In the years to come, I began to work with babies. Why? Because the only way we could trace the early development of individuals with autism was if we were to follow the younger siblings of children already diagnosed with autism. We weren’t sure of the recurrence rate in families, and in fact we greatly underestimated it. It became clear that about one in five of the younger siblings of children with autism also develop autism, and that an additional one in five developed something that either was a transient form of autism, or a sub-threshold form. We felt that we were looking at a broad spectrum, one that crossed thresholds of clinical diagnosis. We now know that this is true.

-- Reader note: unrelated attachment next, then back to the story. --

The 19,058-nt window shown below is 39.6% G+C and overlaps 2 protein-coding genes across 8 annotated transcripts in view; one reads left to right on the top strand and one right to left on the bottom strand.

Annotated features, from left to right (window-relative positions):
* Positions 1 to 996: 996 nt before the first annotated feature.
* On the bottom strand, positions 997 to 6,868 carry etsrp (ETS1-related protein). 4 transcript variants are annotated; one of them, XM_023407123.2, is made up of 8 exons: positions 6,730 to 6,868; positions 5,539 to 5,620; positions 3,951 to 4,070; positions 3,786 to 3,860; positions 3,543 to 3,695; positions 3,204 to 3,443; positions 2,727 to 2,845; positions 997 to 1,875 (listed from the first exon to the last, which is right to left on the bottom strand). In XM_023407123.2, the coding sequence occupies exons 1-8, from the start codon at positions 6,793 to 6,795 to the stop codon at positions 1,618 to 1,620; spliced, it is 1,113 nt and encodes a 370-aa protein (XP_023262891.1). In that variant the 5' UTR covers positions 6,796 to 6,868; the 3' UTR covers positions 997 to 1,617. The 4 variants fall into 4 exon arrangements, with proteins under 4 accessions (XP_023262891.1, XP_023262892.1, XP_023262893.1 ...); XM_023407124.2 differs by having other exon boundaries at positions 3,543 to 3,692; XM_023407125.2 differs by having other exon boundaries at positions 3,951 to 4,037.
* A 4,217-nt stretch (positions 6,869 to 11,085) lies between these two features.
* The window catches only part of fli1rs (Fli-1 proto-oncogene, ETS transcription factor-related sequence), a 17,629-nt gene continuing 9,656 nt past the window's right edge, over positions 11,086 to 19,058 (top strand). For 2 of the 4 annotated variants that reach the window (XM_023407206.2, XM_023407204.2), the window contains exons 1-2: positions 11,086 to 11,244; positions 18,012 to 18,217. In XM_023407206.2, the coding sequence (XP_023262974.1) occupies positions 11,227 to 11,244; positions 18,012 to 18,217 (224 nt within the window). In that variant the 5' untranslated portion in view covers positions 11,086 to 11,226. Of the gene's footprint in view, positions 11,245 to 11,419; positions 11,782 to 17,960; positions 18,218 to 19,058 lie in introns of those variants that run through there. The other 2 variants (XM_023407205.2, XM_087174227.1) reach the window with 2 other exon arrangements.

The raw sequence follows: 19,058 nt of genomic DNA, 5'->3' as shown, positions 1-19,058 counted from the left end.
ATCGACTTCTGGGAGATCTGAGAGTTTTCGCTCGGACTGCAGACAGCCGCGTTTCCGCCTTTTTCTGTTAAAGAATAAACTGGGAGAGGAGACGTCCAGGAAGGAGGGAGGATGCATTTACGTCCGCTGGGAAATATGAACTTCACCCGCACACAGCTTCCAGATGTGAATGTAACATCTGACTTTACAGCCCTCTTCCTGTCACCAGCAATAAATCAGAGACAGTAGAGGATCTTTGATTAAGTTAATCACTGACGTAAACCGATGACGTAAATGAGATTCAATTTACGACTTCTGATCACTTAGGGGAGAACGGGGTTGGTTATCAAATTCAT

Once we began to follow babies from birth, it was possible to start tracing their developmental trajectories—those who developed normally as well as those who eventually developed autism. And what we and others in the field discovered is that there is much, much greater malleability in ASD than we once thought. We started looking into ways in which we could promote better outcomes by trying to intervene between birth and the age of 3 years. If we could increase their abilities by the age of 3, we would be changing their lifetime trajectory.